Woodren eyed Max strangely. To her, Max was her huge cousin that somehow managed to communicate with a variety of different grunts and hated cutting his hair because of his fear of sharp objects; but to the rest of the school and neighborhood, she knew Max was the “strong and silent” handsome tall boy, every girl’s dream, with his shaggy blonde hair.
“Why?” her gray eyes grew rounder when suspicious instead of narrowing.  
“You don’t have many friends at school.”
“You know I don’t get along with any of them but Ed. I don’t like being friends with people unless I actually like them… unlike all the other girls at school.”
“I don’t like you staying around the Ed kid too much.”
Woodren felt a little glow of affection for Max in her heart. She understood why Max was worried. Ed was unstable with the rest of the world. He did what he wanted to, he said exactly what he wanted to and he wasn’t afraid of anything because he didn’t care what anyone said. He was the kid that the no parents wanted their children to stay near. There wasn’t anything Ed hadn’t done before.
Despite what everyone else thought, Woodren knew that his morals and sense of good and justice were strong in his heart. And when it came to Woodren he was always there for her since he moved to the neighborhood more than half a year ago. No matter how many offending remarks he made, she felt he had become the only stable thing in her life in spite of him being so apt to change. She had learned to depend on him.  
At the breakfast table, Woodren’s gray eyes slid over from Linda to Lucy to Aunt Palmer to Uncle Palmer and rested on Max the longest. Until she had come to look at Max, all four of them were identical in their attractive features and identical in their pinched-up, suspicious and petty expressions glazed over with a courteous mask. Max’s blue eyes, though the same shape as Aunt Palmer’s and the same color as Uncle Palmer’s, expressed a good heart and sincerity.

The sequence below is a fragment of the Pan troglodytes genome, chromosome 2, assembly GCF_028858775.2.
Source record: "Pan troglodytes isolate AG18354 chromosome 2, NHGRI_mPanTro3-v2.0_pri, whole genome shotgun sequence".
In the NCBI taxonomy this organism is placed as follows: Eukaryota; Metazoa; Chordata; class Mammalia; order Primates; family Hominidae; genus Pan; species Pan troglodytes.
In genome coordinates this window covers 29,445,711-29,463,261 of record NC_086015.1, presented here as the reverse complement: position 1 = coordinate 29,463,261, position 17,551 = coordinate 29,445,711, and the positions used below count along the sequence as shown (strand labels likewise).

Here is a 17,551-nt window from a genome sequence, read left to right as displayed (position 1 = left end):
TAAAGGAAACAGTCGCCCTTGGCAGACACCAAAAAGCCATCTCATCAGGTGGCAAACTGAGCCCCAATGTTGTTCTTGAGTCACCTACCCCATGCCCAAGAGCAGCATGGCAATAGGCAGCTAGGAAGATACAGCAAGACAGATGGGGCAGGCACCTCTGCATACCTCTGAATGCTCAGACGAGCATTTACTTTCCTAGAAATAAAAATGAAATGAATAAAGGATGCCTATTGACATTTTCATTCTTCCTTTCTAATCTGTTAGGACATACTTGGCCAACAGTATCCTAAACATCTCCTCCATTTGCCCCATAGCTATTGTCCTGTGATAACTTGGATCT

Her first subject of the day was an art lesson. All she had to do was sit comfortably, a palette with swirls of colors, paintbrushes, charcoals and pencils, a *** of water, and a fresh-smelling page. Usually she drew herself as a monster, or Linda as the devil- disturbing pictures that made people believe she was “talented”. But today, it came to her all of a sudden she’d never done a good, worthwhile painting of Hoopsie. Sure, her tables and notebooks were filled with carvings she’d doodled in class but never something she would want to keep.
She started to sketch Hoopsie on her bed post, eyeing the nuts Woodren had stolen from Aunt Palmer’s snack cupboard. She drew Hoopsie in the big tree and painted a metal cage around her. Somehow, the silver cage ruined the picture completely, making Woodren grimace. When the paint dried, she erased Hoopsie from inside the cage and drew her beside it, her small black feet gripping a twig.
Woodren remembered how elegant birds looked when she looked up into the sky, and saw them with their wings spread out and imagined feeling the wind rush through her feathers and ripple down her head and spine, with a heaven of azure blue surrounding her, shooting through clouds cold and refreshing like a sprinkler in the garden. Maybe that’s what freedom tasted like. She tried drawing Hoopsie soaring in the sky before she realized she’d never seen Hoopsie soar like other birds do, because Hoopsie had never done so.
Broodingly, she packed up when class was dismissed, slowly and thoughtfully. Somehow, that small beginning of a painting had darkened her frame of mind completely. Still ruminating, she headed down the hall way to eat lunch.
“Woody!” Hearing the sound of that voice, she momentarily forget her unease and Woodren’s thin, pale lips spread in a smile even before she turned around to him. Ed was the only one who ever called her that. His oval head was covered in small black bristles and one of his black eyebrows rose as he smirked with his pink lips curving down. The diamond earring in his ear glinted like his teeth did. He caught her eyes with his hazel ones; his eyes were warm and lively.  His mouth formed words that were witty and charming and could always make Woodren laugh.
Woodren put a look of amazement on her face. “You came to school today.”
“What are you talking about? I’ve been coming to school nearly all month.”
“That’s why I’m surprised.”
He hit her arm lightly. A few girls nearby turned around and giggled when they caught Ed’s eyes. Woodren remembered when Ed had first come to school. All the prettiest girls at school kept sidling over to him and batting their eyelashes. Ed had taken one look at the curves on their bodies; his eyes flickered over their face, a little bored, and continued his conversation with Woodren as if there had been no interruption.